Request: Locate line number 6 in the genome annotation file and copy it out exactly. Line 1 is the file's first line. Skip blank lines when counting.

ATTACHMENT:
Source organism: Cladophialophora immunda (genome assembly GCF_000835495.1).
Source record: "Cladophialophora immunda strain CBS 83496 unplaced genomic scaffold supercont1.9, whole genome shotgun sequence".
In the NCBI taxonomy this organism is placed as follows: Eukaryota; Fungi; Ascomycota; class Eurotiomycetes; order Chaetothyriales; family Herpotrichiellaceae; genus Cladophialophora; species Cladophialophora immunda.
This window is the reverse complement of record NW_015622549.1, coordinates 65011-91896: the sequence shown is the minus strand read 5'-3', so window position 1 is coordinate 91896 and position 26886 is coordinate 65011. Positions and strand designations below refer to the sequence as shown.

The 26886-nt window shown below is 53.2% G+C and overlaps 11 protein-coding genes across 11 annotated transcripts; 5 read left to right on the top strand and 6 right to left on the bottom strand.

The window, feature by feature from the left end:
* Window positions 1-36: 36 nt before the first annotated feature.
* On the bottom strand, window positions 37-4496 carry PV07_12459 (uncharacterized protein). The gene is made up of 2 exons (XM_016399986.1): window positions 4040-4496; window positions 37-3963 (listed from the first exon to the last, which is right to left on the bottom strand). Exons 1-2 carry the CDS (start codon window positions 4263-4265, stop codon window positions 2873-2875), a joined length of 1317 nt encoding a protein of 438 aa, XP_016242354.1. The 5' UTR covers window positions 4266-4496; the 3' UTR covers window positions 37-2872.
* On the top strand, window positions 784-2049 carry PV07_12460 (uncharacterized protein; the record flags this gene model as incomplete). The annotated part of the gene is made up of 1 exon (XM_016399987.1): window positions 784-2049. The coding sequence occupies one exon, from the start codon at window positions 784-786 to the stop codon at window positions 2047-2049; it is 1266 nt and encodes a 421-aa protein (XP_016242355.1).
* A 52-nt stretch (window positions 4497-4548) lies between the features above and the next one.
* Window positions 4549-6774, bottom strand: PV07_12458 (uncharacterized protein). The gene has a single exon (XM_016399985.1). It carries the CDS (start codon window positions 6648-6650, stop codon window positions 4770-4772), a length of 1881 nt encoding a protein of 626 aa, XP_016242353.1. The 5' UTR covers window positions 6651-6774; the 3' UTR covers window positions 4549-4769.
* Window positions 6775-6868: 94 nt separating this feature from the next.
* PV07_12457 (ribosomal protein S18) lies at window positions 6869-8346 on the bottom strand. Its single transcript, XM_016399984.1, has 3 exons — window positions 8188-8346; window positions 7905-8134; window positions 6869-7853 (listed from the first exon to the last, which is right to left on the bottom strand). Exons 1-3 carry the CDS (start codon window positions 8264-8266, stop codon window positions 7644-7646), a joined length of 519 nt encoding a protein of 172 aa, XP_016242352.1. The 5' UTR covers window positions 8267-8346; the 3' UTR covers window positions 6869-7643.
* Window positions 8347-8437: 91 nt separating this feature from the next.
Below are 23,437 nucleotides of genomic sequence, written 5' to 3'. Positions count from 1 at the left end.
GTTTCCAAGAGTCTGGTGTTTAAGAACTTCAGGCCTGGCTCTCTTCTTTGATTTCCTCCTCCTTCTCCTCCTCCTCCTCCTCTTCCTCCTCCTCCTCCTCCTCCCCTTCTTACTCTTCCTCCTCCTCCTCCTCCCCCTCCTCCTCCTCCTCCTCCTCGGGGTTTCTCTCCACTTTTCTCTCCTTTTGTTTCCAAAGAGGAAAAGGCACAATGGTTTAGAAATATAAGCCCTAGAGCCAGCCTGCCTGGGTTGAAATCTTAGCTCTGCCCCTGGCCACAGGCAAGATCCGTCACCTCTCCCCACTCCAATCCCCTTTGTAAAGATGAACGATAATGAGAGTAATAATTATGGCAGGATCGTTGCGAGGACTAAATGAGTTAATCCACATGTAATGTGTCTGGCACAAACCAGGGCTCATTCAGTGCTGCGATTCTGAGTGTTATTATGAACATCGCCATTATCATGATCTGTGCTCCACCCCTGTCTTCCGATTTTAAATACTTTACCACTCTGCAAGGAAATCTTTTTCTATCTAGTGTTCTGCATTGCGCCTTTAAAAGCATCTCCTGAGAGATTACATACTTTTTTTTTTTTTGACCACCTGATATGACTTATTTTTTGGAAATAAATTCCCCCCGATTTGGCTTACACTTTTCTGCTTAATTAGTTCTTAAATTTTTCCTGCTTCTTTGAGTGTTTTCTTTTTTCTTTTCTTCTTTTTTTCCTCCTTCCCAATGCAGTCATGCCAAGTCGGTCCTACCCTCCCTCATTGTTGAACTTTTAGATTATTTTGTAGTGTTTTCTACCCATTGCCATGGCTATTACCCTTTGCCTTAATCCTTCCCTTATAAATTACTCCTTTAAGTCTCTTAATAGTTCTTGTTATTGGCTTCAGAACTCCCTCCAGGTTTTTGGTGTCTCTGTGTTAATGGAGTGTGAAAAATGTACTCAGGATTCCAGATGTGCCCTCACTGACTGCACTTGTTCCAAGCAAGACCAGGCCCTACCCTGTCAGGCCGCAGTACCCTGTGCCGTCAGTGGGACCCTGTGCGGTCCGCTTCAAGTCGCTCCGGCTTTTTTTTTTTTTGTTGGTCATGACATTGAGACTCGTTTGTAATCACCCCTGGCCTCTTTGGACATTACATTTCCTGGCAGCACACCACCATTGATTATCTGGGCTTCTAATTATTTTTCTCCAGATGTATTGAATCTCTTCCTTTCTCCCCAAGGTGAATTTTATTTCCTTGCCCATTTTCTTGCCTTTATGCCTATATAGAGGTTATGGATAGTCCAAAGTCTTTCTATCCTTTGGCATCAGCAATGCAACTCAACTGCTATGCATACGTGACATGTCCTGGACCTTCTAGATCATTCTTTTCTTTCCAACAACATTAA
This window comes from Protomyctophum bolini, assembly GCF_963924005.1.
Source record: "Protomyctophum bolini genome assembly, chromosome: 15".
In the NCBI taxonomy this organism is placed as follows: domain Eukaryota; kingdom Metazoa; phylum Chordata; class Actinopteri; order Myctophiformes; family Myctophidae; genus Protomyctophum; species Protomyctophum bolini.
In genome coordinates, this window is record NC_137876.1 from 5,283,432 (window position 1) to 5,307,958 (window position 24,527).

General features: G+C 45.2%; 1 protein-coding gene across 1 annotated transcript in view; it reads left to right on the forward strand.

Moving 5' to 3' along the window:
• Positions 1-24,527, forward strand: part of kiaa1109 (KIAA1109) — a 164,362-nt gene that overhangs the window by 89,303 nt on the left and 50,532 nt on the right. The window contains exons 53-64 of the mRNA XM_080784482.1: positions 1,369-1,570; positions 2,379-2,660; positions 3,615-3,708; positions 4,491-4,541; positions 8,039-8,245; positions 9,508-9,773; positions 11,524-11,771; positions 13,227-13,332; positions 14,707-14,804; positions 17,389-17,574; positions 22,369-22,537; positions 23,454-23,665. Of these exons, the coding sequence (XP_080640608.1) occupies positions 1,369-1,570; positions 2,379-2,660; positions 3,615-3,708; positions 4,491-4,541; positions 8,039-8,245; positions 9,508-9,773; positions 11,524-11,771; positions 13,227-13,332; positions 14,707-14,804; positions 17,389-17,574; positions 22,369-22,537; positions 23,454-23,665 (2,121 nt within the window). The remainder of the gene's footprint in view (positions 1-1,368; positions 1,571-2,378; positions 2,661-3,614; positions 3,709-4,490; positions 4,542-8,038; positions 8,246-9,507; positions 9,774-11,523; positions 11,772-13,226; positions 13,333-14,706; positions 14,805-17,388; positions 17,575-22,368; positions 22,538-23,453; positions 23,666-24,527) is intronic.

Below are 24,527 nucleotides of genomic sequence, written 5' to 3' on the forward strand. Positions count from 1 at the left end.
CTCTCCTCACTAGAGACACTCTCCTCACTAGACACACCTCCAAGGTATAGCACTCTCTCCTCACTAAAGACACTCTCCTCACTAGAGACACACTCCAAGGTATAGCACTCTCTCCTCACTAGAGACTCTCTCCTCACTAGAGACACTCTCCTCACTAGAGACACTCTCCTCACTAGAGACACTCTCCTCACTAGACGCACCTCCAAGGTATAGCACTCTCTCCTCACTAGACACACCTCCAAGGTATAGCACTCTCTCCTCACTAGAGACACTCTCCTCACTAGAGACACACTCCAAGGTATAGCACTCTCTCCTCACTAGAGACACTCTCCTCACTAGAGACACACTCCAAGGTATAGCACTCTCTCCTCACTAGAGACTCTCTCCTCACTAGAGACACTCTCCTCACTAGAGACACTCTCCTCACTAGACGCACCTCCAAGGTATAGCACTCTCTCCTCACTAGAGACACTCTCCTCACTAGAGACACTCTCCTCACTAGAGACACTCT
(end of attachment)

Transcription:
The window, feature by feature from the left end: